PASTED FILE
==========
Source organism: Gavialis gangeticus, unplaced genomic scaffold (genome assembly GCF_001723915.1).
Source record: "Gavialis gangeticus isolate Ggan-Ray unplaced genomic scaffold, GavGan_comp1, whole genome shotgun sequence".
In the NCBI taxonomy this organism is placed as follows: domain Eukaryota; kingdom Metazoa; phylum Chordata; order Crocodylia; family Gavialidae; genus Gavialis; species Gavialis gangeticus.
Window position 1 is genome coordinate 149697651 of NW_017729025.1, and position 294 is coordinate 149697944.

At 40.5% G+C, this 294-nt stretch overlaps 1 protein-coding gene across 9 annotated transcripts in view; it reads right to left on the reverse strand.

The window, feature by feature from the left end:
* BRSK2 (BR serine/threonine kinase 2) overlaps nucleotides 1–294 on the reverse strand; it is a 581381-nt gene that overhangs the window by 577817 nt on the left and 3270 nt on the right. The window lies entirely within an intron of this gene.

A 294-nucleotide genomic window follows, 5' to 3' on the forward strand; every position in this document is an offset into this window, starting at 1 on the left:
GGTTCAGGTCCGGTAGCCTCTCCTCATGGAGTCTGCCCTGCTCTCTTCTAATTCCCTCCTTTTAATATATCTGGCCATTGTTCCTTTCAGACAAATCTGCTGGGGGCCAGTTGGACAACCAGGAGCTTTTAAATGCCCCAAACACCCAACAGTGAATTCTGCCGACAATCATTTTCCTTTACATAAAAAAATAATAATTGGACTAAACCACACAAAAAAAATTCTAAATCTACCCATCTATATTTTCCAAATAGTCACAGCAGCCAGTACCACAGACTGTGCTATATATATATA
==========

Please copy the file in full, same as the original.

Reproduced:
Source organism: Gavialis gangeticus, unplaced genomic scaffold (genome assembly GCF_001723915.1).
Source record: "Gavialis gangeticus isolate Ggan-Ray unplaced genomic scaffold, GavGan_comp1, whole genome shotgun sequence".
In the NCBI taxonomy this organism is placed as follows: domain Eukaryota; kingdom Metazoa; phylum Chordata; order Crocodylia; family Gavialidae; genus Gavialis; species Gavialis gangeticus.
Window position 1 is genome coordinate 149697651 of NW_017729025.1, and position 294 is coordinate 149697944.

At 40.5% G+C, this 294-nt stretch overlaps 1 protein-coding gene across 9 annotated transcripts in view; it reads right to left on the reverse strand.

The window, feature by feature from the left end:
* BRSK2 (BR serine/threonine kinase 2) overlaps nucleotides 1–294 on the reverse strand; it is a 581381-nt gene that overhangs the window by 577817 nt on the left and 3270 nt on the right. The window lies entirely within an intron of this gene.

A 294-nucleotide genomic window follows, 5' to 3' on the forward strand; every position in this document is an offset into this window, starting at 1 on the left:
GGTTCAGGTCCGGTAGCCTCTCCTCATGGAGTCTGCCCTGCTCTCTTCTAATTCCCTCCTTTTAATATATCTGGCCATTGTTCCTTTCAGACAAATCTGCTGGGGGCCAGTTGGACAACCAGGAGCTTTTAAATGCCCCAAACACCCAACAGTGAATTCTGCCGACAATCATTTTCCTTTACATAAAAAAATAATAATTGGACTAAACCACACAAAAAAAATTCTAAATCTACCCATCTATATTTTCCAAATAGTCACAGCAGCCAGTACCACAGACTGTGCTATATATATATA